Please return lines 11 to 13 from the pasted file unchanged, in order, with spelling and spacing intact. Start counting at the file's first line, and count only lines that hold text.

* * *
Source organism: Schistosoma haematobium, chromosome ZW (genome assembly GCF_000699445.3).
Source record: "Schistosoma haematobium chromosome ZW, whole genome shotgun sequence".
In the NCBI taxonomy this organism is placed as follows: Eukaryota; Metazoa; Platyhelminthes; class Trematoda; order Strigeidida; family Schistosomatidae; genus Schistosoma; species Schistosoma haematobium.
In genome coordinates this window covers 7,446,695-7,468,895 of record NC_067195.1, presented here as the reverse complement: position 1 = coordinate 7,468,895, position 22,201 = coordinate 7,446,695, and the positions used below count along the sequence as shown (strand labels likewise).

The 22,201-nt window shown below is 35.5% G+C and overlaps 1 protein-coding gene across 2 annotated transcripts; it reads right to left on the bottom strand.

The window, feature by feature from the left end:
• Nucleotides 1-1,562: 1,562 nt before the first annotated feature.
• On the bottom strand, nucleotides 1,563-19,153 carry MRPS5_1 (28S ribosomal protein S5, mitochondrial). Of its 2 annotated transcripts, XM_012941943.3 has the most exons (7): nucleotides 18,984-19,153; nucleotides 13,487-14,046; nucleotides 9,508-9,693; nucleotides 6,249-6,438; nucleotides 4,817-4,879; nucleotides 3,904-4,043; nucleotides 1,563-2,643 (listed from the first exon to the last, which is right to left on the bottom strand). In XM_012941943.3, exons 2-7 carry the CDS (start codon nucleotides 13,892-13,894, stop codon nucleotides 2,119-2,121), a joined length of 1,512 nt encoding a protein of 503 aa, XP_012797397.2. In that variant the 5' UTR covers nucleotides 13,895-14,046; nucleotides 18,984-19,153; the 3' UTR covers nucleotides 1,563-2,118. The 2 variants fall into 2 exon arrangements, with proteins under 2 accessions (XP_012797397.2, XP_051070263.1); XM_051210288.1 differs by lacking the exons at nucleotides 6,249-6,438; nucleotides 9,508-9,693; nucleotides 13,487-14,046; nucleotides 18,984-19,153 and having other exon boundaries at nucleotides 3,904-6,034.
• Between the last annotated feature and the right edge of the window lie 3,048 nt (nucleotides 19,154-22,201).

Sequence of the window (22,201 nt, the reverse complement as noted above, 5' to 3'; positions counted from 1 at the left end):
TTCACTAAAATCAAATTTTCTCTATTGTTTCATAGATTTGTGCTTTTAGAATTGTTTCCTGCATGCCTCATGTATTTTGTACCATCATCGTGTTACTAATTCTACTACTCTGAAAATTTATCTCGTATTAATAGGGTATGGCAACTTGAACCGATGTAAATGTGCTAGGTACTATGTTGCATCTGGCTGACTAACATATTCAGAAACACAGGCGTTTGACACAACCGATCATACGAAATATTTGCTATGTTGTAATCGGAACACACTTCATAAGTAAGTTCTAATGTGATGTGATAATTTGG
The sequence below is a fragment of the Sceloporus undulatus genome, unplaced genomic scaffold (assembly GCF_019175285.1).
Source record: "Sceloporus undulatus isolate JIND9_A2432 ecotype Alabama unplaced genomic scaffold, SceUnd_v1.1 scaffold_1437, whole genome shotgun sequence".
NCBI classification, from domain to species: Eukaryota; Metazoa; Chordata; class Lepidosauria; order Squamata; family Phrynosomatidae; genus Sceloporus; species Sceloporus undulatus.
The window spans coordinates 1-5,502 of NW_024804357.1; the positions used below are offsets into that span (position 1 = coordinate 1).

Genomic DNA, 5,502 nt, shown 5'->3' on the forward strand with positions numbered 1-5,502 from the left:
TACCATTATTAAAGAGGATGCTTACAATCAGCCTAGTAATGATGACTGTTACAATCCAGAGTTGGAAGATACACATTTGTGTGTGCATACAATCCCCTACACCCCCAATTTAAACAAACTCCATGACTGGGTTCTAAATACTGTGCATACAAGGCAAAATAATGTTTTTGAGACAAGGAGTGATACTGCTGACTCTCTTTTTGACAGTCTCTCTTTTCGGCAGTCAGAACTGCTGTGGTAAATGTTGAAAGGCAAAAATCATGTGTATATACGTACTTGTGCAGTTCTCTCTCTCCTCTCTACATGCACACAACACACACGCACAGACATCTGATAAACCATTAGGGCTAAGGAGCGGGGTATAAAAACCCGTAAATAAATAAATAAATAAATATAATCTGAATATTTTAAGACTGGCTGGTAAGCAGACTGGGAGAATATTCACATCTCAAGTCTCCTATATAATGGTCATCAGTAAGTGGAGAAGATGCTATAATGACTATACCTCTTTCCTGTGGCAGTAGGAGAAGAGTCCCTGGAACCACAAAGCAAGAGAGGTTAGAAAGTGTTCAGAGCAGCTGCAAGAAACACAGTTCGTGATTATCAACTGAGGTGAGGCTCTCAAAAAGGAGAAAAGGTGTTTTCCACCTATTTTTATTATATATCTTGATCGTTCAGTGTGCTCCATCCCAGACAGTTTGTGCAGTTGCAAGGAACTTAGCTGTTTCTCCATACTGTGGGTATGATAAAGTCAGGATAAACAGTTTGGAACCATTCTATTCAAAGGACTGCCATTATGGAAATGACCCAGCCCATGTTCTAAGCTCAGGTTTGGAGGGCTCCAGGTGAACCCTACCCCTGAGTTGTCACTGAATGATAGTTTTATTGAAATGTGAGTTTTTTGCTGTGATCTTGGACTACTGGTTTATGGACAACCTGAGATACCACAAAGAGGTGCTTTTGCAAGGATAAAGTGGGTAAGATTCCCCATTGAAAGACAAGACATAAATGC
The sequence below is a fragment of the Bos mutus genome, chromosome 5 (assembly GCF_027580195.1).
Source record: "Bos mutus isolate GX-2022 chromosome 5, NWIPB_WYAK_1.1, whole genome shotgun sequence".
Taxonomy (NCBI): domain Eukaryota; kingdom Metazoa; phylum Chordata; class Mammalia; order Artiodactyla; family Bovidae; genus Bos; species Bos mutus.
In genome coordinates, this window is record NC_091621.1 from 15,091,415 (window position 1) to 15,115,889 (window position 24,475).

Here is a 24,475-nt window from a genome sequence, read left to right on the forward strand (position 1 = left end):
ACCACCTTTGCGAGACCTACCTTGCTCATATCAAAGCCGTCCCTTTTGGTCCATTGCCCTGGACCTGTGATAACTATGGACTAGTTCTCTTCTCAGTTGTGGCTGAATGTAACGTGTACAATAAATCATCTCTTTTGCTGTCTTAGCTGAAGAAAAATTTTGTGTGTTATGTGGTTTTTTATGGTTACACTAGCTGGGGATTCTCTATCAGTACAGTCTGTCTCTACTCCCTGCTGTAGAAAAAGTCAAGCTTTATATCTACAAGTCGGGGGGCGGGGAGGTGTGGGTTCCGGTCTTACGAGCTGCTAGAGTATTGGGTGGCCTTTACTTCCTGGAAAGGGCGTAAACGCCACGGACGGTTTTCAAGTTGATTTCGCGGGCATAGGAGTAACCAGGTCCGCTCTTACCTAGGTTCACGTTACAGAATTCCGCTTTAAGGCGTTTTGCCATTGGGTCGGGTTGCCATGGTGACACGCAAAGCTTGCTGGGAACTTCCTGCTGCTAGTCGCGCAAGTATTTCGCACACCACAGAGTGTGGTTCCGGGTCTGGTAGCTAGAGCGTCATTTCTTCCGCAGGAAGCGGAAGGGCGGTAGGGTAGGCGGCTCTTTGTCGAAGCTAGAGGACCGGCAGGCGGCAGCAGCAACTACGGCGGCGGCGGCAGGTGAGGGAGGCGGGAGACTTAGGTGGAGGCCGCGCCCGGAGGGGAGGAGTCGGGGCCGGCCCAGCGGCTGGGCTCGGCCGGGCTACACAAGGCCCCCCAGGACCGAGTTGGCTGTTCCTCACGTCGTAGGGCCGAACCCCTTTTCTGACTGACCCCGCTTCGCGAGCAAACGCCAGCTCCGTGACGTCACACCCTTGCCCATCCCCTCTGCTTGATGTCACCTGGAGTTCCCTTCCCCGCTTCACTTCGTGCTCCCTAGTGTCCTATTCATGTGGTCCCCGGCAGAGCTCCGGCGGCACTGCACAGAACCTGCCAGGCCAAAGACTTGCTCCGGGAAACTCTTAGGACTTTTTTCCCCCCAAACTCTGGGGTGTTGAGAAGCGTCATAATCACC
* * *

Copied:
TTCACTAAAATCAAATTTTCTCTATTGTTTCATAGATTTGTGCTTTTAGAATTGTTTCCTGCATGCCTCATGTATTTTGTACCATCATCGTGTTACTAATTCTACTACTCTGAAAATTTATCTCGTATTAATAGGGTATGGCAACTTGAACCGATGTAAATGTGCTAGGTACTATGTTGCATCTGGCTGACTAACATATTCAGAAACACAGGCGTTTGACACAACCGATCATACGAAATATTTGCTATGTTGTAATCGGAACACACTTCATAAGTAAGTTCTAATGTGATGTGATAATTTGG
The sequence below is a fragment of the Sceloporus undulatus genome, unplaced genomic scaffold (assembly GCF_019175285.1).
Source record: "Sceloporus undulatus isolate JIND9_A2432 ecotype Alabama unplaced genomic scaffold, SceUnd_v1.1 scaffold_1437, whole genome shotgun sequence".